The last day of February each year is designated as Rare Disease Day, a unique opportunity to recognize people who sometimes seem to be forgotten by the mainstream medical community. Once again PacBio is an official sponsor of the day, which will be marked with awareness-raising events in 80 countries around the world. It’s a beautiful way to remember the hundreds of millions of people affected by a rare disease, as well as the caretakers, researchers, and clinicians who work so hard to make their lives better.
The thing about rare diseases is that, while each individual disease might affect a vanishingly small fraction of the population, collectively they affect an estimated 350 million people around the world.
That’s a lot of reasons to find new ways to solve rare disease. There are more than 7,000 rare diseases known, with more being discovered all the time. You can get a glimpse of the impact on Twitter today by searching #ShowYourRare, or listen to this podcast from Howard Jacob for an insider’s look at working in this community.
The rare disease community is especially important to us because of our strong belief that SMRT Sequencing will be a powerful tool for resolving so many phenotypes that remain undiagnosed. This was recently validated through the newly funded SOLVE-RD research program, which plans to use long-read sequencing to look for the genetic cause of rare diseases in 500 genomes that remain undiagnosed despite previous analysis with other genomic technologies. Identifying the genetic cause of a rare disease is an important first step toward understanding the disease mechanism – which can ultimately lead to new therapy development and treatment options.
Toward this end, scientists have made great strides in discovering the genetic cause of many rare diseases through advances in sequencing methods, including whole exome sequencing. These methods are now routinely used to look for coding changes in genes, typically caused by SNPs, but there is plenty of evidence to suggest that the next wave of discoveries will come from looking beyond these small coding variants for larger structural variants. These variant types include repeat expansions, deletions, duplications, and insertions – such as mobile elements, and other structural variants (>50 bp in length) – that are frequently missed by short-read sequencers. You can check out our informative short video tutorial on structural variation.
Our users have proven again and again that SMRT Sequencing generates a comprehensive view of all variant types and sizes across the human genome, detecting structural variation that has clear clinical implications. A recent study published this week in Cell provides a nice example of how a non-coding structural variant is causative for a rare Mendelian disorder, X-Linked Dystonia-Parkinsonism. This follows a similar study where a structural variant, in this case a mobile element insertion in the dystrophin gene, was found to be the cause of Becker Muscular Dystrophy in an individual from Portugal. These studies reinforce the need to comprehensively identify structural variants in the human genome to increase the solve-rate for rare disease.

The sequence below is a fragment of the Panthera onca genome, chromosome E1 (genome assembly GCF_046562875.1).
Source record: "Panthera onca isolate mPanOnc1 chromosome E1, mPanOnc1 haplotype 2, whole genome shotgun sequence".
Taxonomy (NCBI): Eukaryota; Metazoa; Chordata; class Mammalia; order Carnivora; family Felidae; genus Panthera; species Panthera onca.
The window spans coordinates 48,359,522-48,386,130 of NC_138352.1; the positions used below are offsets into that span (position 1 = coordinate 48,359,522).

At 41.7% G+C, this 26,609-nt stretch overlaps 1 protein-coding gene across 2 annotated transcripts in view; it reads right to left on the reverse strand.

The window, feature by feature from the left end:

In another study, published in 2017, Euan Ashley’s team at Stanford University described a novel method using low-fold, long-read PacBio sequencing of the whole human genome for an individual with a previously undiagnosed disease. By calling structural variants across the whole genome using low-fold, long-read WGS, Ashley and his team found six novel variants in disease relevant genes. One of those genes was linked to Carney syndrome, which was later validated as the correct diagnosis for the individual. We love this story because it offers a glimpse of how much we might learn about rare disease simply by taking advantage of highly accurate, long-read sequence data.
To see more examples of how SMRT Sequencing users have already made inroads in rare disease research, check out our blog post from Rare Disease Day 2016. And don’t miss out on the opportunity to participate in today’s festivities! Check out these global efforts and US-based initiatives to get involved.
For more information on sequencing structural variants for disease gene discovery, you can check out our upcoming Nature webcast.